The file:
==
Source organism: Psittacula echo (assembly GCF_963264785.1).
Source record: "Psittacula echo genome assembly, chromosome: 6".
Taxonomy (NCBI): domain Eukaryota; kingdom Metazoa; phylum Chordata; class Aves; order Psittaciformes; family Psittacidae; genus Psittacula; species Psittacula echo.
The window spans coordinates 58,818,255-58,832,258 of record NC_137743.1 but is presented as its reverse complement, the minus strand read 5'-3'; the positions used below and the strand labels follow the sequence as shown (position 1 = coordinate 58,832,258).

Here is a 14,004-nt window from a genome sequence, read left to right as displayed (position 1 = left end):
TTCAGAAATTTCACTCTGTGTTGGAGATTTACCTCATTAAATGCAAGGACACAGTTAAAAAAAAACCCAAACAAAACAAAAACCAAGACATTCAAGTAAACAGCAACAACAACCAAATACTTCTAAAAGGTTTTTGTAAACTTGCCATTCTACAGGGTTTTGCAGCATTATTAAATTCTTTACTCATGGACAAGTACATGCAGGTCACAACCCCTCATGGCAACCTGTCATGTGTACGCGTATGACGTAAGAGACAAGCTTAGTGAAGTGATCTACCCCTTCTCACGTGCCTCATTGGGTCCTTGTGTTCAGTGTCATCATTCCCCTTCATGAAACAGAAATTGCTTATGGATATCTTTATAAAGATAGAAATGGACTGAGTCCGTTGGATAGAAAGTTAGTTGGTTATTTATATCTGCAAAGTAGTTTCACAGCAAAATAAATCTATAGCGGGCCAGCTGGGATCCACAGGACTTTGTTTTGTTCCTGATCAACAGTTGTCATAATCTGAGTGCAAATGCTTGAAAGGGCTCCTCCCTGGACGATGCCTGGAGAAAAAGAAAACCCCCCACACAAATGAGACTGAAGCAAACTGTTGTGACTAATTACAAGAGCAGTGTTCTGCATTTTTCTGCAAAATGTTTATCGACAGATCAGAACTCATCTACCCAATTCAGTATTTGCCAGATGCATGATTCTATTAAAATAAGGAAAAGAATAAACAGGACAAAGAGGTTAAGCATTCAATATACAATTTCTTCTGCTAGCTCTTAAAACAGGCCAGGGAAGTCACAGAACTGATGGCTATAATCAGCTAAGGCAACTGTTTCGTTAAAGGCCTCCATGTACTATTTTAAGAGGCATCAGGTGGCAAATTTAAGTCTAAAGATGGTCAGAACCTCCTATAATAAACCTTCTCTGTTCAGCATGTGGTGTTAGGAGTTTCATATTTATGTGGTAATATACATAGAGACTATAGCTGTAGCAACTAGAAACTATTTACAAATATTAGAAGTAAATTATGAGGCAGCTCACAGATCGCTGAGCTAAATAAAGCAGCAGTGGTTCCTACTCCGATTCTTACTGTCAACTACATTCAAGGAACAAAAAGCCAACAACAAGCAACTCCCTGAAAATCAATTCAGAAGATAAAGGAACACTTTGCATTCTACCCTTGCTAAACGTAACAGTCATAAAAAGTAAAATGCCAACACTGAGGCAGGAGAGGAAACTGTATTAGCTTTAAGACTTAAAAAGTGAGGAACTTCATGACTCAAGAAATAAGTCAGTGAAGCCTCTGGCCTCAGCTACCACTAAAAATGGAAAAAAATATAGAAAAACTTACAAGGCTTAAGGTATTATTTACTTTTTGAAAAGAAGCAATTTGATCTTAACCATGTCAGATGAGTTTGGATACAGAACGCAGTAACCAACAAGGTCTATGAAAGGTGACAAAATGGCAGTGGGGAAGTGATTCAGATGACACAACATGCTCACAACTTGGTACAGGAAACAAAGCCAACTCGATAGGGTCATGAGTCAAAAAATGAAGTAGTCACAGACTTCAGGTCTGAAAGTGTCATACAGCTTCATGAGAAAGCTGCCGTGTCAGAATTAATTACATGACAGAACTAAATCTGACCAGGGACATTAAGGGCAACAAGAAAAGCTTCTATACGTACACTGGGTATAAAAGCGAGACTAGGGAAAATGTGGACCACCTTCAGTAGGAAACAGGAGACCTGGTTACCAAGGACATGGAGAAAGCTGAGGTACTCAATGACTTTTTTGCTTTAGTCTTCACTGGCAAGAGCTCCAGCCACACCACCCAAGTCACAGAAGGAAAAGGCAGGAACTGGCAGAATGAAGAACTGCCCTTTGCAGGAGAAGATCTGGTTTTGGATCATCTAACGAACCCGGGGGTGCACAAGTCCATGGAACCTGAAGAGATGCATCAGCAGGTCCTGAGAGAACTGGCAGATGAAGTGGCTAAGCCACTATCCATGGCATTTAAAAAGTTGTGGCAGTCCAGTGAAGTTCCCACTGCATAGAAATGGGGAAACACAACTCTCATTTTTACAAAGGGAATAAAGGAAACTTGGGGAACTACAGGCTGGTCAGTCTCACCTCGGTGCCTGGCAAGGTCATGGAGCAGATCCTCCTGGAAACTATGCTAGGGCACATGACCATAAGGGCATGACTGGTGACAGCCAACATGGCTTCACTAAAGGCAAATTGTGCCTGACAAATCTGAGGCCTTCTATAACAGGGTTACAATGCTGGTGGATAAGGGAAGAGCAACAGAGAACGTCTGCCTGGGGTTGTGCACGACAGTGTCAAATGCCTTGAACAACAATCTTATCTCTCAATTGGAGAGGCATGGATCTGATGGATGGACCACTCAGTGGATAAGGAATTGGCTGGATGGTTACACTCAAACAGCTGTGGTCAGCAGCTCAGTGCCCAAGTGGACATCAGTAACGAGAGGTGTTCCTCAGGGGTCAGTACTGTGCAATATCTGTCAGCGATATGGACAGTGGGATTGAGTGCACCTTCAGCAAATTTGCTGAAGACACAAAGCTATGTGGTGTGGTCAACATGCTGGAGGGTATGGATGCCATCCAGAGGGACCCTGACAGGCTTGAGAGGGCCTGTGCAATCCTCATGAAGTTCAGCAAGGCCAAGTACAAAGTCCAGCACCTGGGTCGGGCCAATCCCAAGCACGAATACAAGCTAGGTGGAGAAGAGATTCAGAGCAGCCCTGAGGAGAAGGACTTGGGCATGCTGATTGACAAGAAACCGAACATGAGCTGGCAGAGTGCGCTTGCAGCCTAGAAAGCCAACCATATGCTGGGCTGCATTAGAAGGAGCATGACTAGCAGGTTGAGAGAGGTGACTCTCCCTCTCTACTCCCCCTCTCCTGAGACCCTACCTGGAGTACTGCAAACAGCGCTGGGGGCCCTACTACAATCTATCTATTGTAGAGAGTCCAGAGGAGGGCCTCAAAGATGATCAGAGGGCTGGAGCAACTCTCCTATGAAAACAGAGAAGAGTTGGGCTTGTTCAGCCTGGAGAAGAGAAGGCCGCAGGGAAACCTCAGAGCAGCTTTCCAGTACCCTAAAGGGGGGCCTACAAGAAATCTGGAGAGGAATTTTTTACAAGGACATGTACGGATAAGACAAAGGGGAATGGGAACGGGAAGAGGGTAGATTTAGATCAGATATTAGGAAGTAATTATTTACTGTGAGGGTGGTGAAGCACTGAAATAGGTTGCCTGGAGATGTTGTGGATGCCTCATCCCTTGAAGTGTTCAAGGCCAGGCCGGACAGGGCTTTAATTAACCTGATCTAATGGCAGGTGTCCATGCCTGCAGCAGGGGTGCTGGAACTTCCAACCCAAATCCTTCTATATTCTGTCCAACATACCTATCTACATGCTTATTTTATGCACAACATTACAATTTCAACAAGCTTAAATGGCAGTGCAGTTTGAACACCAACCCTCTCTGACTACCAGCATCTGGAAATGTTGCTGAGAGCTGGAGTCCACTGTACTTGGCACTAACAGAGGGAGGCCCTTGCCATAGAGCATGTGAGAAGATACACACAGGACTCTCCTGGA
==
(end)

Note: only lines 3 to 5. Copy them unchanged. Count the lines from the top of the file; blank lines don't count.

Taxonomy (NCBI): domain Eukaryota; kingdom Metazoa; phylum Chordata; class Aves; order Psittaciformes; family Psittacidae; genus Psittacula; species Psittacula echo.
The window spans coordinates 58,818,255-58,832,258 of record NC_137743.1 but is presented as its reverse complement, the minus strand read 5'-3'; the positions used below and the strand labels follow the sequence as shown (position 1 = coordinate 58,832,258).

Here is a 14,004-nt window from a genome sequence, read left to right as displayed (position 1 = left end):